My two weeks of having my novel read in a Beta (or rather, a Demi-beta) format have come to a close. It’s now time for me to move on to reading someone else’s book and doing critiques for their work. It’s only fair – they did my book. That’s what Beta is all about.
The Beta period on Tapper was quite interesting. I learned several new things and had several old things reinforced (damn, I thought I’d fixed them). There will be a day when I go through the critiques with a magnifying glass in hand and try to make sense of them, but not now. I have too much of my own Beta reading to do (I’m trying to average at least six chapters a day).
That average took a beating on Wednesday and Thursday, unfortunately, thanks again to another medical problem. I had a simple eye dilation exam, for diabetic retinopathy (everything turned out fine, with the exception of some very mild early-stage cataracts, which run in my family). My eyes were pretty well shot for the rest of the day, which is unusual – I’m normally back on the computer after several hours, but I was very light sensitive, I had a bad headache, and my eyes hurt, especially when I looked at black text on a white computer screen background. I only managed to do one chapter on Wednesday.
Thursday, my headaches and eye pain continued. Thankfully, Scribophile has a “night mode” where the screen turns grey and the text turns white. I managed to slowly crank out my quota on Thursday. Again, thankfully, the pain was gone today, so I was able to turn off “night mode” and do regular critiques on Friday (5/31). Other medical issues tried to conspire against me, but I managed to fend them off long enough to get all six chapters done.
I did manage to get in one Tapper revision today, having to do with the first two chapters. Beta feedback showed me that what I thought was a clever opening could also be interpreted a different non-clever way. I fixed that, along with a couple of bits of Travis’s inner thoughts in chapter two. That’s as far as I dared go without a more in-depth study of the Beta feedback.
But, not to worry. I’ll have my time to take care of Beta details. Probably in a few weeks.
The time has finally come for my two weeks in the spotlight. Tapper is currently undergoing what’s known on Scribophile as a Demi-beta period. This involves a Demi-beta team of three readers, each with their own novel. Each team member’s novel goes into the spotlight for two weeks, where it is read, critiqued, and discussed by the team. Then, the next person’s novel goes into the two-week spotlight, followed by the last person’s novel. That makes up a standard six-week Ubergroup Cycle.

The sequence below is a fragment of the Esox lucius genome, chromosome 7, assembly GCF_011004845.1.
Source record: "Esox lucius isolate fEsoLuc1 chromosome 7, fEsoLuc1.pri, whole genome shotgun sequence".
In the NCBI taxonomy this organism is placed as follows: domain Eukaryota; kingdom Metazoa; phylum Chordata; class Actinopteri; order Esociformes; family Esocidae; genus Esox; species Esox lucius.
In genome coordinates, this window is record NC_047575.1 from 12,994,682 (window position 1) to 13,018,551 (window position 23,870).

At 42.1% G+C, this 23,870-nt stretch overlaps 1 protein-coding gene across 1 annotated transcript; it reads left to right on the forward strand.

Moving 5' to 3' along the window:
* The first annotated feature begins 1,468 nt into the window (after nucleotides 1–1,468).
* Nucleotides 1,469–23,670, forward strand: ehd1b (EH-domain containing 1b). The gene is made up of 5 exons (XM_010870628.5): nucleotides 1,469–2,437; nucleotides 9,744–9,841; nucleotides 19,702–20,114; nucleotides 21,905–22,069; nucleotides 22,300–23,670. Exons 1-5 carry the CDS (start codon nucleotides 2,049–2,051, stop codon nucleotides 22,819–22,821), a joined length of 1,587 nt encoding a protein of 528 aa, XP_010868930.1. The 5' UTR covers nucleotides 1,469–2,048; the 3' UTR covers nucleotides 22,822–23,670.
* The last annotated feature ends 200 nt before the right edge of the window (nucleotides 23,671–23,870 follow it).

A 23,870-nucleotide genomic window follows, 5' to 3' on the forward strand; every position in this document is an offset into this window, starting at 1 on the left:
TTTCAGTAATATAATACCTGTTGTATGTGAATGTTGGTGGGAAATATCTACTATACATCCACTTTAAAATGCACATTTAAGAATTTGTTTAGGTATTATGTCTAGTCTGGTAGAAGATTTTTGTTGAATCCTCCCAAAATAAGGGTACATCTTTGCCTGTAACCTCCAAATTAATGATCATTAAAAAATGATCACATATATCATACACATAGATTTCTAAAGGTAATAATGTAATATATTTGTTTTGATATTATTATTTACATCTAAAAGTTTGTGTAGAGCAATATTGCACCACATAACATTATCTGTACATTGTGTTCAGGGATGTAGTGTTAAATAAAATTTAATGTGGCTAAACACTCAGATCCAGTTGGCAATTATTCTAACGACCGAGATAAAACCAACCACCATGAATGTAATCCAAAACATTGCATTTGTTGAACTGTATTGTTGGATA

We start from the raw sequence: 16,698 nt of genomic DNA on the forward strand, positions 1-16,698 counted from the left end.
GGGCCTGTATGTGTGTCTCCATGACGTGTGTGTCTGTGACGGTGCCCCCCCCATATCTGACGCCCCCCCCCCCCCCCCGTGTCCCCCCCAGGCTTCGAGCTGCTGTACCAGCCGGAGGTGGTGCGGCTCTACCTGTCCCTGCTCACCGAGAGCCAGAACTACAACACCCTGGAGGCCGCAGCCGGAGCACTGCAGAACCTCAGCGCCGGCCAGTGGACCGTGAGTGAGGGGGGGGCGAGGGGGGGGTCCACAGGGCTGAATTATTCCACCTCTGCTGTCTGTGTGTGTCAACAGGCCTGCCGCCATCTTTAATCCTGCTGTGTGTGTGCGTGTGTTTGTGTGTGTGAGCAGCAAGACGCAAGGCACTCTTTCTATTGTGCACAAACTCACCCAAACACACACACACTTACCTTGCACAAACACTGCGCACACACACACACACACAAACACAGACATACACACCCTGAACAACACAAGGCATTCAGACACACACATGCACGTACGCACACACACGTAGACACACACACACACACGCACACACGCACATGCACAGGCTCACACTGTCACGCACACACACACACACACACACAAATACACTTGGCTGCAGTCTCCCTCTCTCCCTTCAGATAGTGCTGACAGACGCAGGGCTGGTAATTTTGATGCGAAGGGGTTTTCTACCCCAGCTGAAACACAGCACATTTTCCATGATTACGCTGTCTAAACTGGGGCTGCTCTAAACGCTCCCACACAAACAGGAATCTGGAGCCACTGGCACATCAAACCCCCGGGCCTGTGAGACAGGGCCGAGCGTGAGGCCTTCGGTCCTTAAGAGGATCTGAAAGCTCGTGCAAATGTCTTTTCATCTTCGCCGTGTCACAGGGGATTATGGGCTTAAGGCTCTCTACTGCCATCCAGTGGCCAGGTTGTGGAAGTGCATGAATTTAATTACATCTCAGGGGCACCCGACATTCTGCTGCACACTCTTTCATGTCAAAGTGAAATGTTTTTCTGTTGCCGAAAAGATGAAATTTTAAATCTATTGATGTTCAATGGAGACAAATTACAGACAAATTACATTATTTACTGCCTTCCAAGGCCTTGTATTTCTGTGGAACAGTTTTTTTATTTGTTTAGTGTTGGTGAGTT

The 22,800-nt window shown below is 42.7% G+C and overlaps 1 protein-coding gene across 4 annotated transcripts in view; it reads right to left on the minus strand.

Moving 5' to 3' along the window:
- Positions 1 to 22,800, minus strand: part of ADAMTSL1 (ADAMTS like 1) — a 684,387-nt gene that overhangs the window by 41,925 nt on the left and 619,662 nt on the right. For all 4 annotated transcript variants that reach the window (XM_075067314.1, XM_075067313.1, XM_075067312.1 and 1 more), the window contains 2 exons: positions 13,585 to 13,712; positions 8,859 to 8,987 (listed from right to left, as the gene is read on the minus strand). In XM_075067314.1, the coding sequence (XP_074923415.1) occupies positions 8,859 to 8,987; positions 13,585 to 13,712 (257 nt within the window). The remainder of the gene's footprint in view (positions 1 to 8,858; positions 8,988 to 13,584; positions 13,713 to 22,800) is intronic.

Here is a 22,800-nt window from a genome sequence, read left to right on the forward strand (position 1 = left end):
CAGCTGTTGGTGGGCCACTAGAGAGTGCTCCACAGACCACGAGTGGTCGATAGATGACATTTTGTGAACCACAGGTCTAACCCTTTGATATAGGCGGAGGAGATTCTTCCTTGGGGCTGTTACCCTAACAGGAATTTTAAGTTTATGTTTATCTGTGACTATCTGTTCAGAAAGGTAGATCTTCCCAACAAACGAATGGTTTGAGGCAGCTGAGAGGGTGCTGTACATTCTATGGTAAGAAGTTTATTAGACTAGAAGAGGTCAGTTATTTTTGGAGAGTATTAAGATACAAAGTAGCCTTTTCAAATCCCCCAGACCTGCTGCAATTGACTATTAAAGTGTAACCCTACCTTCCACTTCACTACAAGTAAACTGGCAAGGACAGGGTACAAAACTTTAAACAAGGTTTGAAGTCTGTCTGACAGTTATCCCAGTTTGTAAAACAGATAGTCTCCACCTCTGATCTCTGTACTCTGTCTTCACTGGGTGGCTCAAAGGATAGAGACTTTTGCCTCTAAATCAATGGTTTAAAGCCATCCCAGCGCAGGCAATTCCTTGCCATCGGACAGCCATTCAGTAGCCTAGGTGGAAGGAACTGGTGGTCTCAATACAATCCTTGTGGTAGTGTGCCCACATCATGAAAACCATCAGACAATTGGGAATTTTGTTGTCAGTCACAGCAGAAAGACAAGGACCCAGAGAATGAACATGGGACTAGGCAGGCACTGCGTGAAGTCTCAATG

At least, that’s how it’s supposed to work.
I drew the proverbial short straw, so my work went up first. I was expecting them to start on Monday (May 13, 2019). However, one of my readers got an early start and proceeded to power through the chapters. She’s reading the chapters first and then coming back and doing the critiques—something I have no problem with. In fact, she’s already finished the book, with a week and a half left on the Demi-beta period. I’m waiting for her to post her critiques, becaue they’ve been extremely helpful.
The Demi-beta team captain had to step in at the last minute due to an issue with the other person who was supposed to be on the team. She’ll be doing critiques and I’ll be reading her book instead of the stuff from the regularly scheduled person. The captain has only made it through chapter 4, part 1 out of 33 chapters, but she’s also being extremely helpful.
All in all, it appears that I now have a good Demi-beta team, even if they’re a bit out of sync with each other. I’m looking forward to critiquing their works when their two weeks in the spotlight roll around.
Now, I may have to take a sabbatical from my regular team for the six-week Ubergroup Cycle that follows the Demi-beta Cycle. I fear I’ll have so many revisions to do that I’ll need the time to put them all it before I can return to my one-chapter-per-week team, if I return to it at all. I’m not sure if I want to go back to the slower team yet, or if I want to start working on my query to shop around for an agent. It’s going to be a tough decision, because I need as many eyes on the book as I can get.
Beta, or in my case, Demi-beta, is a very helpful tool that The Ubergroup from Scribophile provides, as long as you use it wisely. That’s the tough part – you only get a couple of weeks in the Demi-beta spotlight. Don’t squander them.